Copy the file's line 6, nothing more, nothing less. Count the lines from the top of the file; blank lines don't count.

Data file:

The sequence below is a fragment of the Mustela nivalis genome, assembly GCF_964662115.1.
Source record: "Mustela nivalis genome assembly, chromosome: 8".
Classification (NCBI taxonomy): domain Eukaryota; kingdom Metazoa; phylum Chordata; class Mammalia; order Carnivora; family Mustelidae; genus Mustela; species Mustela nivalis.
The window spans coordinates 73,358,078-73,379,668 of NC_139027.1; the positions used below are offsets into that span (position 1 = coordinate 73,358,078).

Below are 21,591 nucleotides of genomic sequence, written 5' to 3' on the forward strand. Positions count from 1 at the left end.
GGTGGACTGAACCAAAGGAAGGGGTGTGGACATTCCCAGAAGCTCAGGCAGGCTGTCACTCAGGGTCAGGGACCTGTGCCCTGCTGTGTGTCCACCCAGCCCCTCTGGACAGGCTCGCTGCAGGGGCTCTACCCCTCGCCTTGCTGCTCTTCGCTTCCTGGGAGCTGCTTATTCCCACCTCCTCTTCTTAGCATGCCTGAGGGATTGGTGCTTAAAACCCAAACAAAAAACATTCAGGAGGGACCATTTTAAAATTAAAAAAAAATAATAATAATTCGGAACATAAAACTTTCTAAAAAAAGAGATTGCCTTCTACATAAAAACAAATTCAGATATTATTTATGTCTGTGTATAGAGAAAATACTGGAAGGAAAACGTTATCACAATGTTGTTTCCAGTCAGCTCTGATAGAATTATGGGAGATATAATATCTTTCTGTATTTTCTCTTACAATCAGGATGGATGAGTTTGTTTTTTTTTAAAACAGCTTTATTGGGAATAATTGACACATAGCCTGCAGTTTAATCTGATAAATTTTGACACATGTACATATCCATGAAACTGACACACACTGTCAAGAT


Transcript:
GGTGGACTGAACCAAAGGAAGGGGTGTGGACATTCCCAGAAGCTCAGGCAGGCTGTCACTCAGGGTCAGGGACCTGTGCCCTGCTGTGTGTCCACCCAGCCCCTCTGGACAGGCTCGCTGCAGGGGCTCTACCCCTCGCCTTGCTGCTCTTCGCTTCCTGGGAGCTGCTTATTCCCACCTCCTCTTCTTAGCATGCCTGAGGGATTGGTGCTTAAAACCCAAACAAAAAACATTCAGGAGGGACCATTTTAAAATTAAAAAAAAATAATAATAATTCGGAACATAAAACTTTCTAAAAAAAGAGATTGCCTTCTACATAAAAACAAATTCAGATATTATTTATGTCTGTGTATAGAGAAAATACTGGAAGGAAAACGTTATCACAATGTTGTTTCCAGTCAGCTCTGATAGAATTATGGGAGATATAATATCTTTCTGTATTTTCTCTTACAATCAGGATGGATGAGTTTGTTTTTTTTTAAAACAGCTTTATTGGGAATAATTGACACATAGCCTGCAGTTTAATCTGATAAATTTTGACACATGTACATATCCATGAAACTGACACACACTGTCAAGAT